Turkish delight isn’t very good in real life.

I didn’t eat breakfast this morning (not unusual) and am spending my morning glumly munching on broken pieces of vaguely stale sourdough pretzels left at the bottom of a giant tub in the office kitchen (also not unusual). Fantasizing about all the food I would like to be eating, I remembered this post I read on The Hairpin the other month detailing a variety of fictional foods that everyone always muses upon wanting in real life. While it’s easy for a food to appear appetizing in a movie (strangely, even cartoon meals get the mouth watering on occasion), literary descriptions of what a character eats can be just as powerful, despite the lack of visual aid.

The article’s authors list Edmund Pevensie’s Turkish delight, Anne Shirley’s cordial and Harry Potter’s Butterbeer among their desired fictional treats, and I will attest to desperately wanting all of them at some point in my life as well. Often times, the food I read about is your normal, every day sort of meal, but the context of the story or the way the author words the description are often enough to make me look up from my book for a minute and wish really hard that I was eating the same. I recently read Cormac McCarthy’s All the Pretty Horses for the first time, and for some reason, every single time those characters sat down to eat, I wanted everything. It was never all that special—often a tortilla or steak and potatoes, and Mr. McCarthy is never one for the flowery language, but mixed with all the hard work, gruff talk and horse wrangling that was going on, the meals always seemed so deserved and satisfying that I never wanted a plate of eggs so badly.

Food is so universal that in describing it, a writer has the advantage of not really needing to go very far—the mere mention of a flavor or ingredient and the reader’s own sense memory will insert emotion and taste into the words without much help. How then, does a simple phrasing turn the response from, “oh, I suppose that sounds nice” to an intense desire for the described food, so much so that it lingers years after the book has been read and finished? I still think about the muffins Jack and Algernon argue over in The Importance of Being Earnest and the tomato sandwiches Harriet M. Welsch was so fond of in Harriet the Spy and no real-life version of these relatively simple foods will ever compare.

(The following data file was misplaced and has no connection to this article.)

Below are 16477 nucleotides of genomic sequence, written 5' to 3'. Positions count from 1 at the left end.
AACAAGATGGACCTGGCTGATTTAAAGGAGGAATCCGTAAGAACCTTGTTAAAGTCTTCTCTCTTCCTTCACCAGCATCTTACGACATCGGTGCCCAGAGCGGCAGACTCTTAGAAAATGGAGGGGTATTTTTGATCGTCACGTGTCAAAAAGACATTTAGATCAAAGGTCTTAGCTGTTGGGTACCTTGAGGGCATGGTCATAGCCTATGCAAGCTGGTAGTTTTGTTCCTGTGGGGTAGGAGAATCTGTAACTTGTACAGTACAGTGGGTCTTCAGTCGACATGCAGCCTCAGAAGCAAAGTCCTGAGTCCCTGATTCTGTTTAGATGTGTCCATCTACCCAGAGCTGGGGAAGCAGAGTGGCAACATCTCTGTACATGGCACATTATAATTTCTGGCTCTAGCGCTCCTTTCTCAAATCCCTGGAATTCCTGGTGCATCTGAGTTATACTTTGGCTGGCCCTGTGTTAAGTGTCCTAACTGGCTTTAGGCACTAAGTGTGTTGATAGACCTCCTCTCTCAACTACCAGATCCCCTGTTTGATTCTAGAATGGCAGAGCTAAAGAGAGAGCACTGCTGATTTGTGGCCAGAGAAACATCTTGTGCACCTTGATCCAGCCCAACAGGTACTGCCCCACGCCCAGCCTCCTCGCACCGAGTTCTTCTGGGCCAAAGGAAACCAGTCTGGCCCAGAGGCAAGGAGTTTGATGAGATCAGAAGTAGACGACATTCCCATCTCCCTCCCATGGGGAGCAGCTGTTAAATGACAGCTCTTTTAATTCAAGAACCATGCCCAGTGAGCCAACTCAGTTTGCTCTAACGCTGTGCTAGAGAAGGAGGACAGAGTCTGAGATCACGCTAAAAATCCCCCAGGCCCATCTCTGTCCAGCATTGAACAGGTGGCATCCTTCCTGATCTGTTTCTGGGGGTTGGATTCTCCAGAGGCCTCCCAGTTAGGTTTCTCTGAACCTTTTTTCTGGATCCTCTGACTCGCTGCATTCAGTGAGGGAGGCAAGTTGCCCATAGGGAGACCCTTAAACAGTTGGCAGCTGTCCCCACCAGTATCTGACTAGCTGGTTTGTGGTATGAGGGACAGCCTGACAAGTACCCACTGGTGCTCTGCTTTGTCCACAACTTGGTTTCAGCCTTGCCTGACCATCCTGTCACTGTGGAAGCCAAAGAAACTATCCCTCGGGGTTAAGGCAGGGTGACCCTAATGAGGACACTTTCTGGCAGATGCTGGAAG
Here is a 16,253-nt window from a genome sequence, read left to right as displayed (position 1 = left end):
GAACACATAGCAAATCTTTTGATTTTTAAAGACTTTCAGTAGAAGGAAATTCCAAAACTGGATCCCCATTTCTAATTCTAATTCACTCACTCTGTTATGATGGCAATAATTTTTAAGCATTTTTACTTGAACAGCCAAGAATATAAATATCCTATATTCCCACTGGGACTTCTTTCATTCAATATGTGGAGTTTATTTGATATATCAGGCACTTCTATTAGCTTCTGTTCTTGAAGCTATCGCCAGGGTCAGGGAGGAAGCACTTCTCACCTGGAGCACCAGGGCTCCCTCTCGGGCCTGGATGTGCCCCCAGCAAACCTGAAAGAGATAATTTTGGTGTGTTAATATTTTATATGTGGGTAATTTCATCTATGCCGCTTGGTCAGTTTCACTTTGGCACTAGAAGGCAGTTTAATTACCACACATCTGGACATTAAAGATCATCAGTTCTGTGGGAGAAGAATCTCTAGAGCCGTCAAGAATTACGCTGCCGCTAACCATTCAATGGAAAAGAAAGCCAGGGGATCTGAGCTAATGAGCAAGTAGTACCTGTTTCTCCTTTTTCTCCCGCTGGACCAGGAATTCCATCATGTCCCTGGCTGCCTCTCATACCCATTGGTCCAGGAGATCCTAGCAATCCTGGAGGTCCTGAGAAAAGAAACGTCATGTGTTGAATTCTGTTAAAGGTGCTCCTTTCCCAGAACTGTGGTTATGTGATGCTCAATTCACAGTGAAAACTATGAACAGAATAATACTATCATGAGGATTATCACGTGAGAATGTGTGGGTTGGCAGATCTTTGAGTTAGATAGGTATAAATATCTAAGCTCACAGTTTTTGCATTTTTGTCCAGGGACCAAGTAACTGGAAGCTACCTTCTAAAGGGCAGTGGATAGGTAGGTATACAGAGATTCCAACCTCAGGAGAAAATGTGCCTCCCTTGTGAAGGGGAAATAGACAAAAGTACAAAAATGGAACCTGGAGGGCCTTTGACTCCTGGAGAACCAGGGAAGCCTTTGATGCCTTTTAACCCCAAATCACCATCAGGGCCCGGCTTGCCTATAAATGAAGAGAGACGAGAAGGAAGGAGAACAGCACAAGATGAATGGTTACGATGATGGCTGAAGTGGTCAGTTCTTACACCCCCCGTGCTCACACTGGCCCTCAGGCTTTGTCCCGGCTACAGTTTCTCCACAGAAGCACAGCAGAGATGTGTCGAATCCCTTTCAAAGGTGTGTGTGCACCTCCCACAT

What are your literary gastronomic weaknesses? Are there any foods you’ve gone out of your way to try simply because of the way a books described the taste?


Books to eat by

Helen Zoe Veit wrote an op-ed in Tuesday’s New York Times that seems to be getting some traction. The Atlantic’s blog picked it up as a top column of the day and she was on NPR talking about it, too.

The premise seems so simple, it’s almost hard to imagine it being newsworthy, and yet its message is one that could potentially have widespread effects on future generations. Teach kids to cook in school. Bring back home ec (or a modern day version of it). In a culture filled with obesity and processed foods, going back to basics seems like a solution worth paying attention to.

As far as books go, there are crusaders out there doing good work on this subject, like Michael Pollan, whose Omnivore’s Dilemma, published in 2007 opened up the conversation about what we eat and where it comes from. Nutritionist and food historian Marion Nestle’s books, including What to Eat, take decades of research and distill them into digestible sound bytes that are accessible to the general public. More recently, celebrity chef and cookbook author Jamie Oliver got out there pitching a book and reality show, Jamie’s Food Revolution, trying to make a difference and teach kids, their parents, and their schools how to cook simple, healthy meals from scratch. And many of my own clients work tirelessly to extend that message of from scratch cooking, like Jennie Perillo of

Here’s a link to a New Yorker piece I found that talks about some of the books published on obesity, overeating, American’s obsession with fast food, and a myriad of other depressing topics that talk about the way we eat now and how we got here.

I think these authors are making a real impact, even though my house and diet are, like many, full of contradictions. Despite good intentions, the bad habits are so deep rooted (I grew up eating Devil Dogs, McDonald’s, Chef Boyardee, and Kraft mac & cheese every day after school, and I still love all that junk!), and so ingrained in our psyches that it’s going to take a generation to move away from where we’ve been and on to greener and healthier pastures.

Books like Pollan’s,  Oliver’s, and Nestle’s, and op-eds like Ms. Veit’s, are a good conversation starter and reminder of how some basic but widespread changes can really make a difference in the way we eat now and what that means for future generations.

What do you think? Are there any great books on the subject of food culture in America that you can recommend? Any you’d like to see that haven’t yet been written?